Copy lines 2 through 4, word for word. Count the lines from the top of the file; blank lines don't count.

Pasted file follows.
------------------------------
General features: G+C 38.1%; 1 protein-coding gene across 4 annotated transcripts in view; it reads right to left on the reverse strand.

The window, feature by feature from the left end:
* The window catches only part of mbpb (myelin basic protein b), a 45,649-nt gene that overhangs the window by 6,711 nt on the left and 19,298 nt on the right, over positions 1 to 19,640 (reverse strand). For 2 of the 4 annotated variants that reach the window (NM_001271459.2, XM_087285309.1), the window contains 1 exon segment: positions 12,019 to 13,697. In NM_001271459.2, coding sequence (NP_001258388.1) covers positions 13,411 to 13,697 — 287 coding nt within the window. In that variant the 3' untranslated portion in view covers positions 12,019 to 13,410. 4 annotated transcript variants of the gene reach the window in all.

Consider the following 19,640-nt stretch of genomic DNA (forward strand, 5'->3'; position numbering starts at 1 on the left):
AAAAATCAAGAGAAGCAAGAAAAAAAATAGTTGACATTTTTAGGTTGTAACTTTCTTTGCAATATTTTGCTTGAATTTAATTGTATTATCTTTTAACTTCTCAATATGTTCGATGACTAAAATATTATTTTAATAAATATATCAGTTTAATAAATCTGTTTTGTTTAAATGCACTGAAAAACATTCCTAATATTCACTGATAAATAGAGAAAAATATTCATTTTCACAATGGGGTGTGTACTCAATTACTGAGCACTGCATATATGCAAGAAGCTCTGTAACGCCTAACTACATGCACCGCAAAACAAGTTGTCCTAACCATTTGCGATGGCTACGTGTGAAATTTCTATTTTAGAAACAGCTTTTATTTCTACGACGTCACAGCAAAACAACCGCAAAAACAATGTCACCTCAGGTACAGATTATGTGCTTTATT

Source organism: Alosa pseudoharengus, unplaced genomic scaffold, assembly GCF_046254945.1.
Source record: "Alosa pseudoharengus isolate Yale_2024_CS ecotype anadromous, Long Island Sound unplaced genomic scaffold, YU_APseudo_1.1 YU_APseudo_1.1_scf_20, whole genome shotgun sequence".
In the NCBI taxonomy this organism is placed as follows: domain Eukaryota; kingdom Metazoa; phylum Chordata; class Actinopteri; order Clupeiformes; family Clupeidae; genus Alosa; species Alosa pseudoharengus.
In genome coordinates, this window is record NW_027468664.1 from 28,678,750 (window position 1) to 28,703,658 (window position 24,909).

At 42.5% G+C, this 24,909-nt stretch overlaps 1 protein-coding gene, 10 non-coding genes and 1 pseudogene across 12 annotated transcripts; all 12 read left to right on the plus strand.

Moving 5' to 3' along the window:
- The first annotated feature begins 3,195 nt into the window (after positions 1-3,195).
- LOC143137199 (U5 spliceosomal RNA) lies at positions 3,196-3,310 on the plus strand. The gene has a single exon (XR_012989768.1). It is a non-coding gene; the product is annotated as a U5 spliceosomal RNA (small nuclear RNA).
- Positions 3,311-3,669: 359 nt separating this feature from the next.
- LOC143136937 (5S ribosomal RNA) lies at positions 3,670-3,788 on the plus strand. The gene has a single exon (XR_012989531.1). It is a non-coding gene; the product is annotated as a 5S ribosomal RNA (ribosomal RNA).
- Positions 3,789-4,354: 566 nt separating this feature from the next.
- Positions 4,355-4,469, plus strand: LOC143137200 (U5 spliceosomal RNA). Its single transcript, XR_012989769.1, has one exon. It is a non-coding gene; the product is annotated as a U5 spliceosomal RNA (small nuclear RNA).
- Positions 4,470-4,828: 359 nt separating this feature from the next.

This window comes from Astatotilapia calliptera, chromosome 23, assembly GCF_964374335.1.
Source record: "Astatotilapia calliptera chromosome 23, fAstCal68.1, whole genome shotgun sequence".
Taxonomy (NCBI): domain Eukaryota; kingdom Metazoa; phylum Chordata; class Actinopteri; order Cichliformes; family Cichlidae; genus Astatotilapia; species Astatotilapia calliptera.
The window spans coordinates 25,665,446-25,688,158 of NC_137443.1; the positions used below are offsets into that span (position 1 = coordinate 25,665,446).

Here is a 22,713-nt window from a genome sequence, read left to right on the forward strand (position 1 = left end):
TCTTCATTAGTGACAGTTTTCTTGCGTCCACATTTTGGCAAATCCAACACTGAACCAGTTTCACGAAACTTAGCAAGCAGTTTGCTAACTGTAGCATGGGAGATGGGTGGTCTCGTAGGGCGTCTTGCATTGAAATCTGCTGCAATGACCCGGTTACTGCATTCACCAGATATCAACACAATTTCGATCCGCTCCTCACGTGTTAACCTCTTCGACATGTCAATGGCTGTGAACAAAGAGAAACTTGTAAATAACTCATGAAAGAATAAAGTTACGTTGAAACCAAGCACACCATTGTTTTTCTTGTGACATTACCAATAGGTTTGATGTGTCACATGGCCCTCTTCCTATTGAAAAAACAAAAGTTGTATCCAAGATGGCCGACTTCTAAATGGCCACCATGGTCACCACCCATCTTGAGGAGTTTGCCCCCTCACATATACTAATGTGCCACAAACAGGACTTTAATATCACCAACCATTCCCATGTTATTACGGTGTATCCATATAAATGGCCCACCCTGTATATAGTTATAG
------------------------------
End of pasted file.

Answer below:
The window, feature by feature from the left end:
* The window catches only part of mbpb (myelin basic protein b), a 45,649-nt gene that overhangs the window by 6,711 nt on the left and 19,298 nt on the right, over positions 1 to 19,640 (reverse strand). For 2 of the 4 annotated variants that reach the window (NM_001271459.2, XM_087285309.1), the window contains 1 exon segment: positions 12,019 to 13,697. In NM_001271459.2, coding sequence (NP_001258388.1) covers positions 13,411 to 13,697 — 287 coding nt within the window. In that variant the 3' untranslated portion in view covers positions 12,019 to 13,410. 4 annotated transcript variants of the gene reach the window in all.

Consider the following 19,640-nt stretch of genomic DNA (forward strand, 5'->3'; position numbering starts at 1 on the left):